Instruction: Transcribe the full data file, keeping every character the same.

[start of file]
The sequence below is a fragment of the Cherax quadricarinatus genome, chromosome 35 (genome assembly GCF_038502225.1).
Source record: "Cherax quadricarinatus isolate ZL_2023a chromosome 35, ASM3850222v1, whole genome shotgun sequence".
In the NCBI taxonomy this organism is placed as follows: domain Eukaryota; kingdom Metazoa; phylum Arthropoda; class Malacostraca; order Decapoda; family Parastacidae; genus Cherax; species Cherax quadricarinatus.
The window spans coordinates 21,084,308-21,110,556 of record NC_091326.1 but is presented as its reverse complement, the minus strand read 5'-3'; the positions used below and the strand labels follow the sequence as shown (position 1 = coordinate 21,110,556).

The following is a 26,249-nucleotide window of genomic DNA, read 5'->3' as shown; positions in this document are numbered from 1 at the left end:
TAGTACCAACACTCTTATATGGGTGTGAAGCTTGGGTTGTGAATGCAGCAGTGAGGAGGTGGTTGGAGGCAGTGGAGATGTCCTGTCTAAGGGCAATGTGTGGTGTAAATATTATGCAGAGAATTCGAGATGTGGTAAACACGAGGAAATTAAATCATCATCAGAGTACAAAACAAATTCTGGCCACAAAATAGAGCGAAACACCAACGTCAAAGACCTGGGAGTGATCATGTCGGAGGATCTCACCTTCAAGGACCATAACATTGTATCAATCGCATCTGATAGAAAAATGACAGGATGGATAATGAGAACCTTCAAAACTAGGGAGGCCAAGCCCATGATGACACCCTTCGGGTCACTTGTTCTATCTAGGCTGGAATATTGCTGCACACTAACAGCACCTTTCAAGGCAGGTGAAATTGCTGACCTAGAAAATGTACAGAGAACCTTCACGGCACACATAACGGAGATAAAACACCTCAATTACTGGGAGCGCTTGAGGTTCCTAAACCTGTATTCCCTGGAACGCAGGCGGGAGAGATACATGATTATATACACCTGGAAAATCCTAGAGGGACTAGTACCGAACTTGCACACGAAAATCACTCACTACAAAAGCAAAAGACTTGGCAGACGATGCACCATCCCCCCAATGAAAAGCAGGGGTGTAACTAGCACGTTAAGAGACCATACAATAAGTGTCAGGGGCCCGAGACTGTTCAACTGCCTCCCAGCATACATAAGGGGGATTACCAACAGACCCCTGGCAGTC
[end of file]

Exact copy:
The sequence below is a fragment of the Cherax quadricarinatus genome, chromosome 35 (genome assembly GCF_038502225.1).
Source record: "Cherax quadricarinatus isolate ZL_2023a chromosome 35, ASM3850222v1, whole genome shotgun sequence".
In the NCBI taxonomy this organism is placed as follows: domain Eukaryota; kingdom Metazoa; phylum Arthropoda; class Malacostraca; order Decapoda; family Parastacidae; genus Cherax; species Cherax quadricarinatus.
The window spans coordinates 21,084,308-21,110,556 of record NC_091326.1 but is presented as its reverse complement, the minus strand read 5'-3'; the positions used below and the strand labels follow the sequence as shown (position 1 = coordinate 21,110,556).

The following is a 26,249-nucleotide window of genomic DNA, read 5'->3' as shown; positions in this document are numbered from 1 at the left end:
TAGTACCAACACTCTTATATGGGTGTGAAGCTTGGGTTGTGAATGCAGCAGTGAGGAGGTGGTTGGAGGCAGTGGAGATGTCCTGTCTAAGGGCAATGTGTGGTGTAAATATTATGCAGAGAATTCGAGATGTGGTAAACACGAGGAAATTAAATCATCATCAGAGTACAAAACAAATTCTGGCCACAAAATAGAGCGAAACACCAACGTCAAAGACCTGGGAGTGATCATGTCGGAGGATCTCACCTTCAAGGACCATAACATTGTATCAATCGCATCTGATAGAAAAATGACAGGATGGATAATGAGAACCTTCAAAACTAGGGAGGCCAAGCCCATGATGACACCCTTCGGGTCACTTGTTCTATCTAGGCTGGAATATTGCTGCACACTAACAGCACCTTTCAAGGCAGGTGAAATTGCTGACCTAGAAAATGTACAGAGAACCTTCACGGCACACATAACGGAGATAAAACACCTCAATTACTGGGAGCGCTTGAGGTTCCTAAACCTGTATTCCCTGGAACGCAGGCGGGAGAGATACATGATTATATACACCTGGAAAATCCTAGAGGGACTAGTACCGAACTTGCACACGAAAATCACTCACTACAAAAGCAAAAGACTTGGCAGACGATGCACCATCCCCCCAATGAAAAGCAGGGGTGTAACTAGCACGTTAAGAGACCATACAATAAGTGTCAGGGGCCCGAGACTGTTCAACTGCCTCCCAGCATACATAAGGGGGATTACCAACAGACCCCTGGCAGTC